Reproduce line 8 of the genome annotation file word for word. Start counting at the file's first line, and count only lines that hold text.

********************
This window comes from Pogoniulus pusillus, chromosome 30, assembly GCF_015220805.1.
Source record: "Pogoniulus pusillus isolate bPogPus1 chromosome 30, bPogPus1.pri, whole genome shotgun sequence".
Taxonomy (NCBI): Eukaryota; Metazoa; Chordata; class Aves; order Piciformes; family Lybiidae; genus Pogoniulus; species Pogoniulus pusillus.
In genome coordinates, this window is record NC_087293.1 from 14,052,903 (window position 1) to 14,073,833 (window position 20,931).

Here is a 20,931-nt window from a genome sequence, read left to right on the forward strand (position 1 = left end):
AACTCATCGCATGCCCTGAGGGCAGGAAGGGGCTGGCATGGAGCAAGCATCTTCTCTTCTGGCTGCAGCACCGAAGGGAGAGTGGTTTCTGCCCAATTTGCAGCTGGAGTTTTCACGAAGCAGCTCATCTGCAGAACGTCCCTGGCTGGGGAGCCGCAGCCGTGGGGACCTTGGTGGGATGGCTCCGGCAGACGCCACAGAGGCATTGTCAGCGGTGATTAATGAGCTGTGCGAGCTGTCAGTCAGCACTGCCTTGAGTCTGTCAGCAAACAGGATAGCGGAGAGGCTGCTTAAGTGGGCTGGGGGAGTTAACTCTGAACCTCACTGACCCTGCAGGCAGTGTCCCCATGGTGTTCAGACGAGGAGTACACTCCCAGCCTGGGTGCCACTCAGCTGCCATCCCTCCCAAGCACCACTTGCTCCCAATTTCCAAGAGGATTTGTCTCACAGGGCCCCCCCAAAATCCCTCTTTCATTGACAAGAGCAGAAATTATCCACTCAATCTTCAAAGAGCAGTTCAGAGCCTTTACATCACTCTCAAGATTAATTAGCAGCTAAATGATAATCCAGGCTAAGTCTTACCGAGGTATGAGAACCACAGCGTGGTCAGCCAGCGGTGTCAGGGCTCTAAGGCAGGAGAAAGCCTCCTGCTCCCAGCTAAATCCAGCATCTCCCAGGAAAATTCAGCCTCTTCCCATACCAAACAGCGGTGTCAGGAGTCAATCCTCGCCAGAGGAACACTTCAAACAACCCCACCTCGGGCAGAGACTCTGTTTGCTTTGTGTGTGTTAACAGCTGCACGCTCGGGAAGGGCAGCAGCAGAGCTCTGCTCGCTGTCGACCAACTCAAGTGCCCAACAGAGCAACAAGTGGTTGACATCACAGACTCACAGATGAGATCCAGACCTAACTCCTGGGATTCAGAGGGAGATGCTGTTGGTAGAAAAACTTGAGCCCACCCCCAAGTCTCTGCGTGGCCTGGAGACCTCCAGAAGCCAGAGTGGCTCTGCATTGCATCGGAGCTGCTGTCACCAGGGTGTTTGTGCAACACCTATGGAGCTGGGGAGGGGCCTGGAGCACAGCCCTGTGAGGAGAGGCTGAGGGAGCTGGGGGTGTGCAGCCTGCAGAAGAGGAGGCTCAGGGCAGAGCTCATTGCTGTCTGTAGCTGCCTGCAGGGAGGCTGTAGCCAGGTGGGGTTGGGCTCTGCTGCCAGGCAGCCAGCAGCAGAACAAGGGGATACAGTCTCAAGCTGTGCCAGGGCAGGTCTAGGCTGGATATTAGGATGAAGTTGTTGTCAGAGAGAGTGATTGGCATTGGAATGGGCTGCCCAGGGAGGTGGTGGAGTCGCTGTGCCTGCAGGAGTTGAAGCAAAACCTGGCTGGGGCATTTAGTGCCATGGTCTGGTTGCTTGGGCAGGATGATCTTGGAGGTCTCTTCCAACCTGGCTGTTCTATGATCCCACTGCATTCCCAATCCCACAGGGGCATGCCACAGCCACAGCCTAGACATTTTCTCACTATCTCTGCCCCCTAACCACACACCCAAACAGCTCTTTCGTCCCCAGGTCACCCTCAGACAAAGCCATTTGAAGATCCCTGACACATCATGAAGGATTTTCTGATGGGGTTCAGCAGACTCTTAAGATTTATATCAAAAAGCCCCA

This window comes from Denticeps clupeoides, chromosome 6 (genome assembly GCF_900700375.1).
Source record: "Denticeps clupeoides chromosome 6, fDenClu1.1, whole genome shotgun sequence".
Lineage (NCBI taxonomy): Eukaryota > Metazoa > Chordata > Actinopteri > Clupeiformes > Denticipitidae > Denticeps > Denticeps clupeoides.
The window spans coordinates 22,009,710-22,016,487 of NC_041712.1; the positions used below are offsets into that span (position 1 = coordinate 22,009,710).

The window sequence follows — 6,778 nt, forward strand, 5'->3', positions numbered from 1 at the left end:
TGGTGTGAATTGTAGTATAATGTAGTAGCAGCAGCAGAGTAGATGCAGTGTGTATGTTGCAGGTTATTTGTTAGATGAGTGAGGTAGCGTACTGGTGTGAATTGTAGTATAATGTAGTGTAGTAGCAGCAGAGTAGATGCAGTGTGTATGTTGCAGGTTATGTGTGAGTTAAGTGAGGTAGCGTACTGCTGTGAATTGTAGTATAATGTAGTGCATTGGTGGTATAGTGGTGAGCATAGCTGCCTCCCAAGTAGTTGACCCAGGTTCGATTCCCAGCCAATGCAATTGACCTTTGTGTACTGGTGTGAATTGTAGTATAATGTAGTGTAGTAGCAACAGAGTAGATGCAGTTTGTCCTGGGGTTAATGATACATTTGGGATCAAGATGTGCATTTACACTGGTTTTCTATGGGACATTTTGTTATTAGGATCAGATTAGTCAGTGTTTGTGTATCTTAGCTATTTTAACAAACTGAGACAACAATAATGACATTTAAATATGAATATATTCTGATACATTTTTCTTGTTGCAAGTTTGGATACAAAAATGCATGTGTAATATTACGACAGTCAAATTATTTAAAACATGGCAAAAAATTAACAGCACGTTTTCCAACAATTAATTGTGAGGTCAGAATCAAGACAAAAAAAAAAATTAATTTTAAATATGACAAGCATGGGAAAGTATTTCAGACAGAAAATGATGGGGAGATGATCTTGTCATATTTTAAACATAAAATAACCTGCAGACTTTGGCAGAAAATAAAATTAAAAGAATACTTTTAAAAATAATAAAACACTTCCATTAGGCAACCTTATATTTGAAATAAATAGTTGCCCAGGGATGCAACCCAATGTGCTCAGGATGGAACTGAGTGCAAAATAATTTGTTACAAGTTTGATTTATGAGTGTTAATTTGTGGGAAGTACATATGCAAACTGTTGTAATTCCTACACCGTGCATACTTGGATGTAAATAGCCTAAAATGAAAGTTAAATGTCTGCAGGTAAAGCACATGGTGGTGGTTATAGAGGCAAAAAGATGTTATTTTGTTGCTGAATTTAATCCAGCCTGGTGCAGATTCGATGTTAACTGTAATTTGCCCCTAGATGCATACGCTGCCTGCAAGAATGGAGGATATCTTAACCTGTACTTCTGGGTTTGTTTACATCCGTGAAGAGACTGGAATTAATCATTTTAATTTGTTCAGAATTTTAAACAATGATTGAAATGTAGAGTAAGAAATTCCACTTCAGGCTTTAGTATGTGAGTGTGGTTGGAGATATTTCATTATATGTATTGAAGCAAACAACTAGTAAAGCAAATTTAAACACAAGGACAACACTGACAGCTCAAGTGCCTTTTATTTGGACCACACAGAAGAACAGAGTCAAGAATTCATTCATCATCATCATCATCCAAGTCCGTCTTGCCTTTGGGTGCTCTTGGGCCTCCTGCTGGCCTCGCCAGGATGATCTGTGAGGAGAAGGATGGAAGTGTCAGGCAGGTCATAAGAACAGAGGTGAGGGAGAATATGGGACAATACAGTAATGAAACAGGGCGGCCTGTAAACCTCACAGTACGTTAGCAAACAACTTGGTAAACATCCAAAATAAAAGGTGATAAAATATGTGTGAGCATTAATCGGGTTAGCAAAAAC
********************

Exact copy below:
Source record: "Denticeps clupeoides chromosome 6, fDenClu1.1, whole genome shotgun sequence".